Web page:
Modi’s plans to develop a chip have faltered as companies scramble to find technology partners.


  • India’s Modi wants to make the country the center of chip making
  • Companies struggling to move forward with plans-sources
  • The Intel-Tower deal halts a consortium’s chip plans-sources
  • The Vedanta-Foxconn mega JV is also proceeding slowly

NEW DELHI/OAKLAND, Calif., June 1 (Reuters) – India’s bid for $10 billion in semiconductor incentives is a major setback for Prime Minister Narendra Modi’s chip-making ambitions as major companies, including Foxconn’s joint venture, lack technology partners.

A planned $3 billion semiconductor facility in India by chip consortium ISMC, which counts Israeli chipmaker Tower as a technology partner, has been put on hold by Intel’s move, three people with direct knowledge of the plan said.

Talks to rope in European chipmaker STMicroelectronics ( STMPA.PA ) as partners in a second mega $19.5 billion plan to jointly build chips domestically by India’s Vedanta and Taiwan’s Foxconn have been delayed, according to a source with direct knowledge of the fourth. he said.

Modi has made chipmaking a priority in India’s economic strategy as he seeks to “bring in a new era in electronics manufacturing” by wooing global companies.

India, which expects its semiconductor market to reach $63 billion by 2026, last year received three applications to set up plants under the incentive scheme. They are from Vedanta-Foxconn JV. ISMC, an international consortium that counts Tower Semiconductor ( TSEM.TA ) as a technology partner; and Singapore-based IGSS Ventures.

A Vedanta JV plant is set to come up in Modi’s home state of Gujarat, while ISMC and IGSS have each committed $3 billion for plants in two separate southern states.

ISMC’s plans for a $3 billion chip manufacturing facility are currently on hold as Tower is unable to sign binding agreements as things are under review after Intel acquired it for $5.4 billion last year, the three sources said. The deal is pending regulatory approvals.

Speaking of India’s semiconductor ambitions, Indian Deputy IT Minister Rajeev Chandrasekhar told Reuters in a May 19 interview that ISMC “couldn’t continue” because of the Intel acquisition and IGSS wanted to “resubmit (the application)” for incentives. “The two had to break up,” he said without elaborating.

Tower may reevaluate its participation in the award depending on how the deal with Intel Pan plays out, two of the sources said.

ISMC consortium partners Next Orbit Ventures did not respond to a request for comment. Tower and Intel declined to comment. Singapore-based ISSS and India’s federal IT ministry did not respond to requests for comment.

Obstacle to VEDANTA

Most of the world’s chip output is limited to a few countries like Taiwan, and India is a latecomer. Amid much fanfare, in September, the Vedanta-Foxconn JV announced its chip manufacturing plans in Gujarat. Modi called the $19.5 billion plan a “significant step” in boosting India’s chipmaking ambitions.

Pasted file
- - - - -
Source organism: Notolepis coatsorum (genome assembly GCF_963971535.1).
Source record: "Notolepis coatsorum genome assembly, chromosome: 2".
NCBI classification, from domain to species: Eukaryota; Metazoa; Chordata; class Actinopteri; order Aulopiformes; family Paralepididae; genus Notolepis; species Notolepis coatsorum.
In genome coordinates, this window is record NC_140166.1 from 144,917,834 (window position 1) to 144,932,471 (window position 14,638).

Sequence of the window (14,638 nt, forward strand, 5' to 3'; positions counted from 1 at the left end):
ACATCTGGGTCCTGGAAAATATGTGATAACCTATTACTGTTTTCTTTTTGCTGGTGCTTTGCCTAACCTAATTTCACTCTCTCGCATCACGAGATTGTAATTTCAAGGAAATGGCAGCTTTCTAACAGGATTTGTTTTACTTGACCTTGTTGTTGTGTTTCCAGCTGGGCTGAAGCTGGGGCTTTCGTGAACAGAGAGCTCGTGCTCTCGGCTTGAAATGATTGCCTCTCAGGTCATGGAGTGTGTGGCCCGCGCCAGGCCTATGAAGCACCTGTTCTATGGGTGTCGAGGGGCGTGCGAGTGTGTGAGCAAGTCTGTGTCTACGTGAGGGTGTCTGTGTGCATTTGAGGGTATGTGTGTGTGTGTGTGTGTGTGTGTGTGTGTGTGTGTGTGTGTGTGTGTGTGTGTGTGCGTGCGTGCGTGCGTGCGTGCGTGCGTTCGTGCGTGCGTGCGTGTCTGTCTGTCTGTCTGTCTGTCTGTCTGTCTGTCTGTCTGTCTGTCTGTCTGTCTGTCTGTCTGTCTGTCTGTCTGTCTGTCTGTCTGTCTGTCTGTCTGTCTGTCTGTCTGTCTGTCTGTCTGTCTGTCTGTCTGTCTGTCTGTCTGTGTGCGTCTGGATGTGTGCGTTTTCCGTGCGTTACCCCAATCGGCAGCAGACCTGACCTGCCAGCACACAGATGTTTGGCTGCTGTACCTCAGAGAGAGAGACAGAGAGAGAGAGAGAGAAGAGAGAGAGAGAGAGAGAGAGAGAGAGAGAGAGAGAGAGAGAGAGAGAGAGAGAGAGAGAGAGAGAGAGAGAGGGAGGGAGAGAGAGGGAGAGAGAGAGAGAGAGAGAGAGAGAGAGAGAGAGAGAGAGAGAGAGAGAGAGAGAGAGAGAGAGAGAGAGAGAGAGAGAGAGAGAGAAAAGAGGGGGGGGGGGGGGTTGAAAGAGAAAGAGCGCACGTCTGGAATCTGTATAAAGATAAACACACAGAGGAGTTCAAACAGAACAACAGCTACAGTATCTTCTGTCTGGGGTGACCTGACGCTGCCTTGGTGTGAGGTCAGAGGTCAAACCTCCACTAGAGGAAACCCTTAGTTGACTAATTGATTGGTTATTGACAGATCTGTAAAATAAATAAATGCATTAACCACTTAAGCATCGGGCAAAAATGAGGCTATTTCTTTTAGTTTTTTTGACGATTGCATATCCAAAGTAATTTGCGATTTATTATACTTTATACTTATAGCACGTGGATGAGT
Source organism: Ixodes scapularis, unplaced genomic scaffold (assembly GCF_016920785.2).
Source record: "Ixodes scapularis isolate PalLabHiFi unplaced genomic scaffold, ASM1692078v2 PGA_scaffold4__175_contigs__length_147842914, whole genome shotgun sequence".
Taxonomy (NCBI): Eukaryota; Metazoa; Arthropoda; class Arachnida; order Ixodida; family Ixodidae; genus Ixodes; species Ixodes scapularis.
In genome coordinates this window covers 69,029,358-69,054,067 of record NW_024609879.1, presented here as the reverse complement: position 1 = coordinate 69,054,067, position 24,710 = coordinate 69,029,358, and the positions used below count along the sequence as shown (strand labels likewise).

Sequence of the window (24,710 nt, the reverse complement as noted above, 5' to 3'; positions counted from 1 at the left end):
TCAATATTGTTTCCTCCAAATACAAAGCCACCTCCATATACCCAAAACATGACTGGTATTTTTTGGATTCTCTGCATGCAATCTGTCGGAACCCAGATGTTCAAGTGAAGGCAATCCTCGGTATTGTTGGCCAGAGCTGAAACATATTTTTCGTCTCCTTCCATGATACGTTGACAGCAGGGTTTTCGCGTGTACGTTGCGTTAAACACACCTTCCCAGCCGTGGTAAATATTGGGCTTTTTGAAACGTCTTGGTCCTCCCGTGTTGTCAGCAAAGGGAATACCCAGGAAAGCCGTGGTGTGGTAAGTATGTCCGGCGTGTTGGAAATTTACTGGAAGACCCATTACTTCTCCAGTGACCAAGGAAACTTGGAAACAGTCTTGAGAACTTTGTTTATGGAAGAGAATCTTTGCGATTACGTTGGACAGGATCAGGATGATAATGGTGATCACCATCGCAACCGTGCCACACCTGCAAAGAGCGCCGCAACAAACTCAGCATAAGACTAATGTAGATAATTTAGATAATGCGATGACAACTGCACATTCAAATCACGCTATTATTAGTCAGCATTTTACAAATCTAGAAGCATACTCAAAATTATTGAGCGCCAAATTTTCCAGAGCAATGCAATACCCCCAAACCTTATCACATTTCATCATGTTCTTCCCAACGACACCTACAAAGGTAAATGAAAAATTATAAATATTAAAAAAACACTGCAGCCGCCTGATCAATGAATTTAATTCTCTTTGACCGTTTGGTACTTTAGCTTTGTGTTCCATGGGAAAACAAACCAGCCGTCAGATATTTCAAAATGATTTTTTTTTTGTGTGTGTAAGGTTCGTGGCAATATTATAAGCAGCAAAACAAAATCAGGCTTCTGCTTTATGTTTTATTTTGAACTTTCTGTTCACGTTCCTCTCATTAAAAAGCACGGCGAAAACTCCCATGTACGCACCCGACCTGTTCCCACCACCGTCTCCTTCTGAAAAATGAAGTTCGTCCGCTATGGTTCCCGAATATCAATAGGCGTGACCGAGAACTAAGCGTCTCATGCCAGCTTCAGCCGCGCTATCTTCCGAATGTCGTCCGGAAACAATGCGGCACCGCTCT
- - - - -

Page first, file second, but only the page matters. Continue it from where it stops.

But things didn’t go smoothly when JV tried to hunt down a technology partner. A fourth source said Vedanta-Foxconn has entered STMicroelectronics to license technology, but the Indian government has conveyed that it wants STMicro to have “more skin in the game” — in the form of a partnership stake.

STMicro is not interested in that and the talks are still tentative, the source added. “From STM’s point of view, this idea doesn’t make sense because they want the Indian market to be more mature first,” he said.

Deputy IT Minister Chandrasekhar told Reuters during a May 19 interview that the Vedanta-Foxconn JV was “struggling to tie up with a technology partner at the moment.”

STMicro declined to comment.

In a statement, Vedanta Foxconn JV CEO David Reed said they had reached an agreement with a technology partner to license the technology, but declined to comment further.

In a move to revive investor interest, India’s IT ministry announced on Wednesday that the country will once again start inviting applications for chipmaking incentives. This time, the companies can apply until December, which was only a 45-day window, unlike the first stage.

“Some current applicants are expected to reapply and new investors are also expected to apply,” Minister Chandrasekhar tweeted.

Reporting by Aditya Kalra and Munsif Vengattil in New Delhi and Jane Lanhi Lee in Auckland; Additional reporting by Steven Scheer; Editing by Nick Zieminski

Our Standards: The Thomson Reuters Trust Principles.

Munsif Vengatil

Thomson Reuters

Munsif Vengatil is Reuters’ India technology correspondent, based in New Delhi. It traces how policy-making in India affects the technology business and how the country is now vying to become a powerhouse in the global electronics supply chain. He also regularly reports on big tech giants including Facebook and Google and their strategies and challenges in the key market of India.

Jane Lee

Thomson Reuters

Reports on global trends in computing, covering everything from semiconductors and devices to quantum computing. He has 27 years of experience from South Korea, China and the US and has previously worked at Asia’s Wall Street Journal, Dow Jones Newswires and Reuters TV. In her spare time, she studies mathematics and physics with the goal of understanding quantum physics.


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